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Line and Phrase

For those interested in what Ann Lauterbach has to say about her own poetics, other online resources may be more comprehensive or intensive, but two reviews of  her 2009 collection Or to Begin Again address two of my current poetic preoccupations. (Oddly–at least from a Gray Wolf Press point of view–I’m talking about line and syntax.)

There’s more to be found in the reviews themselves; I’ve simply picked three statements that I thought were pithy enough to paste below. If I had hard copies of these, I would have already marked these passages with a highlighter:

Michael D. Snediker’s piece for Rain Taxi is centered on the geometry he sees at work in Lauterbach’s collection, but the following statements are more about the poetic line per se than its geometric or figural counterpart:

  1. “Linear vivacity is suggested in this poetry’s predilection for the parade—a line made raucous, celebratory, symbolic, navigatory (more simply, moving)…”
  2. “The line, as both collective and formal denominator, is uncontainable…”
  3. “The line is a path, a sequitur…”

Vincent Katz’s piece for Jacket contain what seems to me useful strategies for reading Lauterbach’s work. While he does talk about “want[ing] to graduate to reading her line by line,” he opts for a more productive starting approach that deals with “single words [that] stand out and can be read as a thread, apart from the safety of their lines,” as well as what I’d like to call the syntax of the phrase:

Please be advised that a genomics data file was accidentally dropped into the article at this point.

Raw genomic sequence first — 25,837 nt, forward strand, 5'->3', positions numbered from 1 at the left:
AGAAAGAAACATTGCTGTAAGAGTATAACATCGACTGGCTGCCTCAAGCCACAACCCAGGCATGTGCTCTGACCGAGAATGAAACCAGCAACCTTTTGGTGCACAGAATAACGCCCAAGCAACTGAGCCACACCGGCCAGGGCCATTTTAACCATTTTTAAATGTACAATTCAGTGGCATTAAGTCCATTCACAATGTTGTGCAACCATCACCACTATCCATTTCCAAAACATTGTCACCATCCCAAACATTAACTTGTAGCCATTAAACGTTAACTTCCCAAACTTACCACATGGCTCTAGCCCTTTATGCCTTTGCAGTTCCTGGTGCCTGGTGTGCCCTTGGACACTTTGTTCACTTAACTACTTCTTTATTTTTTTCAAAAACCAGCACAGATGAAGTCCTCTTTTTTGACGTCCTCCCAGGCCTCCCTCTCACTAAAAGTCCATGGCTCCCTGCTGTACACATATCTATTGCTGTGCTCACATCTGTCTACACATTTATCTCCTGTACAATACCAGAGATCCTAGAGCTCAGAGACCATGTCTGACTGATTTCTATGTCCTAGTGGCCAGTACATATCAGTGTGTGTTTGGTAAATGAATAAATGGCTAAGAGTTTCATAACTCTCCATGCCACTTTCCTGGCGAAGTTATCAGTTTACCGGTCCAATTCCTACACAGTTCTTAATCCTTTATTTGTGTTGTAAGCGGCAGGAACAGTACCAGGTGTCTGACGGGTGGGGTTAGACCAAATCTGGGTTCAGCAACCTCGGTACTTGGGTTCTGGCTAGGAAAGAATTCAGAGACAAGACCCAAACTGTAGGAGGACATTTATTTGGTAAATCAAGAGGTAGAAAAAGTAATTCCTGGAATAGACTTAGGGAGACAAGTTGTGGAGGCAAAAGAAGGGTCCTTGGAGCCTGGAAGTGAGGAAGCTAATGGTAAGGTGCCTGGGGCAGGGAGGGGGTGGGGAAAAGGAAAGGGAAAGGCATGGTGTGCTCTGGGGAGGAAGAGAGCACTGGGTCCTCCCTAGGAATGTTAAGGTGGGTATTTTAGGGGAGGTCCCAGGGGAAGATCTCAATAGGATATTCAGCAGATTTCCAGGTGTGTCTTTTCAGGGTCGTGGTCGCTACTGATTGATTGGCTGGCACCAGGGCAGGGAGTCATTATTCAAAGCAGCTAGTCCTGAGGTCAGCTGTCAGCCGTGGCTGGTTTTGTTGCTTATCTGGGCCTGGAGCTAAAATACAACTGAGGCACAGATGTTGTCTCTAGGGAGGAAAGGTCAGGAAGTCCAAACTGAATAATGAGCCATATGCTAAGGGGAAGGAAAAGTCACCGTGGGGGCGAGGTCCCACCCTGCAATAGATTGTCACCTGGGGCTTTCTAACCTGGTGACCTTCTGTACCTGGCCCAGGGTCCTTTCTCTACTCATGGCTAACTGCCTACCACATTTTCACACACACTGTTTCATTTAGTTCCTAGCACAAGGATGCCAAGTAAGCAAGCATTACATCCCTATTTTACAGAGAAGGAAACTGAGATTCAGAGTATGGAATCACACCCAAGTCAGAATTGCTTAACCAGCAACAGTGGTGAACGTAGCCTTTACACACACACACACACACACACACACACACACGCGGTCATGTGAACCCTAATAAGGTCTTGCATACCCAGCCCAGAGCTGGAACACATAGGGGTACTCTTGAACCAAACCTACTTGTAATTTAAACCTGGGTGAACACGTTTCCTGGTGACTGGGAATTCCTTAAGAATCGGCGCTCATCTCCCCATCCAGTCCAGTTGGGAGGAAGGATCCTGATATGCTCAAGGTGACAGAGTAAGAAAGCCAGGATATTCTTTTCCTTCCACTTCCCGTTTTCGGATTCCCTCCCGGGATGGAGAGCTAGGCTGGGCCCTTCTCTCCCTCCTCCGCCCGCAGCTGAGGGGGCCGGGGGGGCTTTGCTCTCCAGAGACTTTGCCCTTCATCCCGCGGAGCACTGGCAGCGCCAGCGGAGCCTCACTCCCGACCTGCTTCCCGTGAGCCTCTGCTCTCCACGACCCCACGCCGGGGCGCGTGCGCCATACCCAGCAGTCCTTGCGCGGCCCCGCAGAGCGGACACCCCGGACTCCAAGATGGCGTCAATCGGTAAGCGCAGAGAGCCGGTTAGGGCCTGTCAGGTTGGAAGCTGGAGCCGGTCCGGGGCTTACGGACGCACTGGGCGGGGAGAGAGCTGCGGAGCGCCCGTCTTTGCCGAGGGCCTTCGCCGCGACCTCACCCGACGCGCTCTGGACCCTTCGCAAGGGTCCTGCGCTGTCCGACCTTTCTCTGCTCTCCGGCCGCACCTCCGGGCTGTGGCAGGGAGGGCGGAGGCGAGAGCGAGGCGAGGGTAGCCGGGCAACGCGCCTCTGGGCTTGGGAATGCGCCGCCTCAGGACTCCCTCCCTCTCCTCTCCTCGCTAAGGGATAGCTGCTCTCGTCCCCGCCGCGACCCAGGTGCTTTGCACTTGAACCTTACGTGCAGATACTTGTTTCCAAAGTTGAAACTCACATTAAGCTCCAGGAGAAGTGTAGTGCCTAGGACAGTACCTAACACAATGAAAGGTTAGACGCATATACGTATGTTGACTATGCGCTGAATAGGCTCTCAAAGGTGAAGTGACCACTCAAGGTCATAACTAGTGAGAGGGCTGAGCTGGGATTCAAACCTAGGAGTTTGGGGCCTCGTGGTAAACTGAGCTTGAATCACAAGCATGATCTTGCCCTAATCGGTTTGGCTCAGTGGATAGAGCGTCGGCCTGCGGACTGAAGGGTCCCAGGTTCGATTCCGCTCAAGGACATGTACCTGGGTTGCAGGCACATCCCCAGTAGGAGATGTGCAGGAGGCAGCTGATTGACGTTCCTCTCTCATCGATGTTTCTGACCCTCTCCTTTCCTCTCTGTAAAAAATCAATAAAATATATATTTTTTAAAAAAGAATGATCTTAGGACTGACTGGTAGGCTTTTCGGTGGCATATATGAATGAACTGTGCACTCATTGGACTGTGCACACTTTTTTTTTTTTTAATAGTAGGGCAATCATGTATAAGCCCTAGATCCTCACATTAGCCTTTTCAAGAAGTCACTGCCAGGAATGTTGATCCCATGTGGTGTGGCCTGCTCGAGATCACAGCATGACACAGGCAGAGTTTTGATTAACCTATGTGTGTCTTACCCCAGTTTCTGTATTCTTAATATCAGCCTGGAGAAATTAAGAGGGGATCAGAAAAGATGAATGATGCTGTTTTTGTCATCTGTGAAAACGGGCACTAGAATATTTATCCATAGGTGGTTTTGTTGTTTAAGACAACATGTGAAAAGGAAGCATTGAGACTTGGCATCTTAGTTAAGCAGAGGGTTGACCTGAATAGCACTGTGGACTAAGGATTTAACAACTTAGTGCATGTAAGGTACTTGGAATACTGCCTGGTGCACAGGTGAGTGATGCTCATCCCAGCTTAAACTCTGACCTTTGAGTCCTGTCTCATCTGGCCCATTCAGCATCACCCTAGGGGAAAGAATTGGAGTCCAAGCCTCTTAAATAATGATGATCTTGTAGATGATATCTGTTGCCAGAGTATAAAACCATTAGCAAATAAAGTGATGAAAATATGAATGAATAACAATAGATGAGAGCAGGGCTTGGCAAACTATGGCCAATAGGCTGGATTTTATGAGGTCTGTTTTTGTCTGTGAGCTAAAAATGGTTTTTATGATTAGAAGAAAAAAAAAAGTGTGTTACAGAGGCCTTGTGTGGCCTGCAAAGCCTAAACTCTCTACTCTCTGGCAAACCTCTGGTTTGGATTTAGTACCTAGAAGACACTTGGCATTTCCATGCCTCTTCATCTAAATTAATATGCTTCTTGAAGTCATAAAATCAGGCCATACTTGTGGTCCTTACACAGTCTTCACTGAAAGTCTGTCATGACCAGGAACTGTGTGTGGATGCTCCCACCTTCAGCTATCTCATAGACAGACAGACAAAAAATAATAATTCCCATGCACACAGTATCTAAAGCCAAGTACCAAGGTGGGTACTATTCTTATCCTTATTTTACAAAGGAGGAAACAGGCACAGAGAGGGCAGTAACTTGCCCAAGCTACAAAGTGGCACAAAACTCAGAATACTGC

1. “by paying close attention to its phrases, one finds them echoing and interlocking—or rather repeatedly locking and unlocking, in new iterations, with different possible readings”
  2. “Lauterbach’s method — composition not by field, though, as we have seen, she makes great use of the arena (or area) of the page, but rather composition by phrase”
  3. “Because no narrative is begun or concluded, each phrase begins from immediacy, that is, from some bodily, perceptual, calling or inkling.”

Katz also talks about Lauterbach’s use of parentheses, and I was struck by a remark he himself encloses in parentheses: “(parentheses, unlike ellipses, including instead of excluding).” It’s a simple, even obvious, statement, but one especially useful for emphasizing the “whole” in what Lauterbach has often called “the whole fragment.”

3 thoughts on “Line and Phrase

  1. Pingback: Levertov’s Line « Editions of You

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  3. Pingback: Standing in the Shower…Thinking « Editions of You

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